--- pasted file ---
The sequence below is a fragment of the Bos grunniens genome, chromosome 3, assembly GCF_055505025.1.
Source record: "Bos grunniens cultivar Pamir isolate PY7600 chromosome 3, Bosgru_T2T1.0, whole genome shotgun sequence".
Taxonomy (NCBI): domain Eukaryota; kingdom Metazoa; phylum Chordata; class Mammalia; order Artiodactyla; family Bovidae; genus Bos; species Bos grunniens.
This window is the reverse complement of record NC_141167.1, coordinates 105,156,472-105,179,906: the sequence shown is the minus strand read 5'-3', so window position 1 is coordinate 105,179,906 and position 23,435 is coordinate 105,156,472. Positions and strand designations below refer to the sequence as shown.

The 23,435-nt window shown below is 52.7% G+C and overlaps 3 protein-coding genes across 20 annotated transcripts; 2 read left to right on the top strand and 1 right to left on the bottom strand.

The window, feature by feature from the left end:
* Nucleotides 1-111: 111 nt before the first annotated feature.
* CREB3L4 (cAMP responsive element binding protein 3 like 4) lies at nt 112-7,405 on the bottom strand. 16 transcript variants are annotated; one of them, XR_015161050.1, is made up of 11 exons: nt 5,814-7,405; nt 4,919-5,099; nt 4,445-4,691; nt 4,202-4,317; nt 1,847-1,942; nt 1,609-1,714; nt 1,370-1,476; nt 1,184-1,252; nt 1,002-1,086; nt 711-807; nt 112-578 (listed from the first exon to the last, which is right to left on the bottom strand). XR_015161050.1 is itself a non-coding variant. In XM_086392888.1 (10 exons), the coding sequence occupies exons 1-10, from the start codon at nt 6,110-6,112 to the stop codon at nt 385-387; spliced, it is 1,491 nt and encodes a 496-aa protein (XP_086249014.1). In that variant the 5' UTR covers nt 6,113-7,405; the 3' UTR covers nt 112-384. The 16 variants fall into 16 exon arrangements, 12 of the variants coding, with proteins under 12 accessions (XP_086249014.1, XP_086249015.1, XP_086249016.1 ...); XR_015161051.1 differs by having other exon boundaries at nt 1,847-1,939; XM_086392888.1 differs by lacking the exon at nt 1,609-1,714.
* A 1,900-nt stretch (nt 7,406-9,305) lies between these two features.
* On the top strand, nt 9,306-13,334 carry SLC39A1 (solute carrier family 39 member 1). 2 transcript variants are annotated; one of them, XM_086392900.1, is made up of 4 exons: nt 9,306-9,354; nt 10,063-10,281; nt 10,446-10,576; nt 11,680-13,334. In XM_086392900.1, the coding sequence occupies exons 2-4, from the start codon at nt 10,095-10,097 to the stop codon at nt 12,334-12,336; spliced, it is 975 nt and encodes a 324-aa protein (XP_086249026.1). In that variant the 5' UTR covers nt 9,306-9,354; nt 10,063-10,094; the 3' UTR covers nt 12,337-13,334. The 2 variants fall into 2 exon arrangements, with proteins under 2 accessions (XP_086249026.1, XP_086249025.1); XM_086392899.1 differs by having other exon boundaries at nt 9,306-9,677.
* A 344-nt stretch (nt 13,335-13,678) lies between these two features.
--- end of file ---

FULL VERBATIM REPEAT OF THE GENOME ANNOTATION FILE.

The sequence below is a fragment of the Bos grunniens genome, chromosome 3, assembly GCF_055505025.1.
Source record: "Bos grunniens cultivar Pamir isolate PY7600 chromosome 3, Bosgru_T2T1.0, whole genome shotgun sequence".
Taxonomy (NCBI): domain Eukaryota; kingdom Metazoa; phylum Chordata; class Mammalia; order Artiodactyla; family Bovidae; genus Bos; species Bos grunniens.
This window is the reverse complement of record NC_141167.1, coordinates 105,156,472-105,179,906: the sequence shown is the minus strand read 5'-3', so window position 1 is coordinate 105,179,906 and position 23,435 is coordinate 105,156,472. Positions and strand designations below refer to the sequence as shown.

The 23,435-nt window shown below is 52.7% G+C and overlaps 3 protein-coding genes across 20 annotated transcripts; 2 read left to right on the top strand and 1 right to left on the bottom strand.

The window, feature by feature from the left end:
* Nucleotides 1-111: 111 nt before the first annotated feature.
* CREB3L4 (cAMP responsive element binding protein 3 like 4) lies at nt 112-7,405 on the bottom strand. 16 transcript variants are annotated; one of them, XR_015161050.1, is made up of 11 exons: nt 5,814-7,405; nt 4,919-5,099; nt 4,445-4,691; nt 4,202-4,317; nt 1,847-1,942; nt 1,609-1,714; nt 1,370-1,476; nt 1,184-1,252; nt 1,002-1,086; nt 711-807; nt 112-578 (listed from the first exon to the last, which is right to left on the bottom strand). XR_015161050.1 is itself a non-coding variant. In XM_086392888.1 (10 exons), the coding sequence occupies exons 1-10, from the start codon at nt 6,110-6,112 to the stop codon at nt 385-387; spliced, it is 1,491 nt and encodes a 496-aa protein (XP_086249014.1). In that variant the 5' UTR covers nt 6,113-7,405; the 3' UTR covers nt 112-384. The 16 variants fall into 16 exon arrangements, 12 of the variants coding, with proteins under 12 accessions (XP_086249014.1, XP_086249015.1, XP_086249016.1 ...); XR_015161051.1 differs by having other exon boundaries at nt 1,847-1,939; XM_086392888.1 differs by lacking the exon at nt 1,609-1,714.
* A 1,900-nt stretch (nt 7,406-9,305) lies between these two features.
* On the top strand, nt 9,306-13,334 carry SLC39A1 (solute carrier family 39 member 1). 2 transcript variants are annotated; one of them, XM_086392900.1, is made up of 4 exons: nt 9,306-9,354; nt 10,063-10,281; nt 10,446-10,576; nt 11,680-13,334. In XM_086392900.1, the coding sequence occupies exons 2-4, from the start codon at nt 10,095-10,097 to the stop codon at nt 12,334-12,336; spliced, it is 975 nt and encodes a 324-aa protein (XP_086249026.1). In that variant the 5' UTR covers nt 9,306-9,354; nt 10,063-10,094; the 3' UTR covers nt 12,337-13,334. The 2 variants fall into 2 exon arrangements, with proteins under 2 accessions (XP_086249026.1, XP_086249025.1); XM_086392899.1 differs by having other exon boundaries at nt 9,306-9,677.
* A 344-nt stretch (nt 13,335-13,678) lies between these two features.